Over the weekend I upgraded my work environment from Ubuntu 12.04 LTS to Ubuntu 14.04.1 LTS. I’ve been meaning to upgrade to 14.04 LTS to have an environment with a more up-to-date PHP package, among other benefits. Waiting for the .1 release of the LTS assures that most major show-stopping bugs have been fixed in Ubuntu 14.04.
In the upgrade Apache went from version 2.2 to 2.4 there are numerous changes outlined by Apache in Apache’s configuration a developer or DevOps should be aware of. If you use shared hosting this information may not be use benefit to you, but if you run a VPS or a dedicated server than knowing this can save you lots of time.
Among other things my server configuration required renaming all my virtualhost entries to have a naming convention that ends in .conf. I also had to add an Authorization Rule to each virtualhost entry. The rule for every virtual host would look like:
<Directory /path/to/public/website/> Require all granted </Directory>
I have approximately 20 virtualhost entries — I don’t want to have to write this in many virtualhost files. So, new to Apache 2.4 is mod_macro! Mod Macro allows you to define macros to be used elsewhere in Apache configuration files. You can think of a macro as a variable or simple function you’re defining to be evaluated at runtime to and used by Apache.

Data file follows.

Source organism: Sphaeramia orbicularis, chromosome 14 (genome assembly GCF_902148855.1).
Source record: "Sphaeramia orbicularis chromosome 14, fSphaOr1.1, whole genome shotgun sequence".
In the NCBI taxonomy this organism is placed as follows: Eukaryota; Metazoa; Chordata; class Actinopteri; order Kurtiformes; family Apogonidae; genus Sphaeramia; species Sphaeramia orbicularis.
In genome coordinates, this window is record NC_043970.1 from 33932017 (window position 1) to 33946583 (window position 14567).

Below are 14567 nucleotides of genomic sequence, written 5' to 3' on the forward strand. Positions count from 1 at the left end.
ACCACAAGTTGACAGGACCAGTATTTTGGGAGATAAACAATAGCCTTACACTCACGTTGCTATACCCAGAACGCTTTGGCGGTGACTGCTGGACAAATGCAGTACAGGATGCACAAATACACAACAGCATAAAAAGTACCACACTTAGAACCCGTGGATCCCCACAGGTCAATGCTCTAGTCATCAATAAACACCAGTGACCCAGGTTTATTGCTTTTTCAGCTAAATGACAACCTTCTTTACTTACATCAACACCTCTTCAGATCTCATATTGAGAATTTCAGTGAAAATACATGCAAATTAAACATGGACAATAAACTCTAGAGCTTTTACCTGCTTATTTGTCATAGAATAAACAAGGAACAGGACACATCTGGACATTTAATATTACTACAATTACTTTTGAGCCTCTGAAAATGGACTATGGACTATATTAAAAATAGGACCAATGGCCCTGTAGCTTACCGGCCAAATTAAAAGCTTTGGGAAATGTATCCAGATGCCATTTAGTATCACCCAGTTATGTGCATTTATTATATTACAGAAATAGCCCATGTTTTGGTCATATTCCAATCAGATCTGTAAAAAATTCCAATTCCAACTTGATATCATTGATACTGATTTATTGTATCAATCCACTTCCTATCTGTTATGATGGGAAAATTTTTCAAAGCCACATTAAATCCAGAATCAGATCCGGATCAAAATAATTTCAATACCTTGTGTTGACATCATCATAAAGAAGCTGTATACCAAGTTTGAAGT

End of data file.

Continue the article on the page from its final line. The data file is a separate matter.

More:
So for this Authorization rule I wanted to create a macro. My macro looks as follows:
<Macro U1404DefaultGrantAccess $docroot> <Directory $docroot> Require all granted AllowOverride all </Directory> </Macro>
This macro is called U1404DefaultGrantAccess and it takes a single parameter $docroot. When you call the named macro the usages of $docroot in the <Macro> … </Macro> definition get replaced with the value we pass in and the whole string is returned and used by the system.
In my virtualhost entry I use this macro as follows:
<VirtualHost *:80> ServerName example-site.com DocumentRoot /var/www/site1 Use U1404DefaultGrantAccess /var/www/site1 </virtualHost>
When Apache loads my configuration files the Use U1404… macro line takes the docroot path as a parameter and expands out the macro definition so that the final virtualhost entry looks like:
<VirtualHost *:80> ServerName example-site.com DocumentRoot /var/www/site1 <Directory /var/www/site1> Require all granted AllowOverride all </Directory> </virtualHost>
So this macro is saving me some extra typing and allowing me to template out some typical configuration values used across my virtual hosts. The Apache mod_macro documentation I provided a link previously for shows an example of a simple complete virtualhost entry macro. I think that is going a tad too far — typically webapps may require their own configuration and so trying to macro out your complete vhost configuration seems like biting off more than you can chew with macros. But, macro-ing out sets of rules in vhost entries seems completely reasonable to me.
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